You won't make many darkroom mistakes. Take notes and work carefully and you may find yourself getting good results quickly. Best of luck to you.

    For the record I use Ilford FP4+ and Pyrocat HD Developer. Learned on it from my Uncle who got on the Developer right after Sandy King made it public, tested it against 6 others and has never looked back. It works and the images look very good. My Uncle mixes the stock solutions for me from scratch.(raw chemicals) I have seen the 8x10 negatives & contact prints from his tests and would be happy with any of them. Small differences, nothing big and glaring. All comes down to personal preference in the end.

    Good luck to you.
    I tend to procrastinate on stuff. One of these days I'll do something about it.

  10. #10

    Join Date
    Sep 2014
    Posts
    189

    Re: Film for learning

    Quote Originally Posted by Thalmees View Post
    Hello locutus.
    Thanks for the information.
    From where can I get Foma or Arist at 1/2(half) the price of ILFORD.
    Thanks in advance.
    I buy at Macodirect.

    [code]

    |--------------+-----------+-------+----------------+---------------+-----------------|
    | Manufacturer | Type | Speed | Sheets per box | Price per box | Price per sheet |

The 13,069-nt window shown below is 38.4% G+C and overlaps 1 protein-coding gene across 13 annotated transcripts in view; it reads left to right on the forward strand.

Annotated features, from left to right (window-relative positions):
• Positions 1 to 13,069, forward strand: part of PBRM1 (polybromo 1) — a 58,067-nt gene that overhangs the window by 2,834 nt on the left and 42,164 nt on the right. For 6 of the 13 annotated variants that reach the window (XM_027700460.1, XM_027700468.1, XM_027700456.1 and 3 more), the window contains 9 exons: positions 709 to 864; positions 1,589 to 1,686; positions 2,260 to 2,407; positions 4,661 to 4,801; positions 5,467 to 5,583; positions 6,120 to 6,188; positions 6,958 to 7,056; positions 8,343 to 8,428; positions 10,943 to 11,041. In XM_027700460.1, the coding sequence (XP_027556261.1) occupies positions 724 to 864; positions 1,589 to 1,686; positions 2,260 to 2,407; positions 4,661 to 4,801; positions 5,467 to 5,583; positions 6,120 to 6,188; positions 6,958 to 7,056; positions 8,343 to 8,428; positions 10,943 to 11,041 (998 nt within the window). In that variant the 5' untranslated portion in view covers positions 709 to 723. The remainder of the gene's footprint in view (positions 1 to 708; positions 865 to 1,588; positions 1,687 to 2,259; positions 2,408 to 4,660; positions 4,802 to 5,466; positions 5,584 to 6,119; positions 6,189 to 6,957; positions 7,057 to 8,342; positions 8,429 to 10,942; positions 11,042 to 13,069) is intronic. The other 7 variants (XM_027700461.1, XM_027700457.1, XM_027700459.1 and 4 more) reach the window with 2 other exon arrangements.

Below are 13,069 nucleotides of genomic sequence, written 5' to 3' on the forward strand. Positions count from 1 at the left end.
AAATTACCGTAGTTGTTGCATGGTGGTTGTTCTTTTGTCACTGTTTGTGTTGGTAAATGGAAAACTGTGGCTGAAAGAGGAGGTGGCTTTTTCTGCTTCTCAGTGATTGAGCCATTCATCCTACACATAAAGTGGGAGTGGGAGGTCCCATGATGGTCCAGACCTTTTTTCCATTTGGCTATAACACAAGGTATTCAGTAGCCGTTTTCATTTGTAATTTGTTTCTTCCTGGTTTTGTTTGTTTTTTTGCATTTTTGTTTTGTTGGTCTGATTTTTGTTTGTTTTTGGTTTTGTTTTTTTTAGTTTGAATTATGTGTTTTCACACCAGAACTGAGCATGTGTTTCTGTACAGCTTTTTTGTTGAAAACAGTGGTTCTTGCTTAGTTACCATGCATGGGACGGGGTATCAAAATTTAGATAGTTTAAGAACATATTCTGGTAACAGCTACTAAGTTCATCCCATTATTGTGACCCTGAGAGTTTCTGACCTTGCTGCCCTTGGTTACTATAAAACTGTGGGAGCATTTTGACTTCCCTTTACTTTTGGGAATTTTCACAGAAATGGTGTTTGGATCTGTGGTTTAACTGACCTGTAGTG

|--------------+-----------+-------+----------------+---------------+-----------------|
    | Foma | Fomapan | 100 | 50 | 31.5 | 0.63 |
    | Ilford | FP4 | 125 | 100 | 139.6 | 1.40 |
    |--------------+-----------+-------+----------------+---------------+-----------------|

    [/code]

    Okay, bit better then half price.

Similar Threads

  1. learning vs how to improve
    By esearing in forum Darkroom: Film, Processing & Printing
    Replies: 19
    Last Post: 22-Nov-2015, 18:45
  2. Learning to shot Chrome film??
    By stradibarrius in forum Style & Technique
    Replies: 62
    Last Post: 26-Oct-2012, 22:00
  3. Learning Macro
    By seawolf66 in forum Lenses & Lens Accessories
    Replies: 6
    Last Post: 9-Nov-2007, 13:19
  4. Suggestions for Learning Film Scanning?
    By Michael Heald in forum Digital Processing
    Replies: 7
    Last Post: 27-Dec-2005, 04:19
  5. Learning set-up for newbie?
    By matthew blais in forum Cameras & Camera Accessories
    Replies: 5
    Last Post: 2-Nov-2003, 15:41

Bookmarks

Posting Permissions

  • You may not post new threads
  • You may not post replies
  • You may not post attachments
  • You may not edit your posts
  •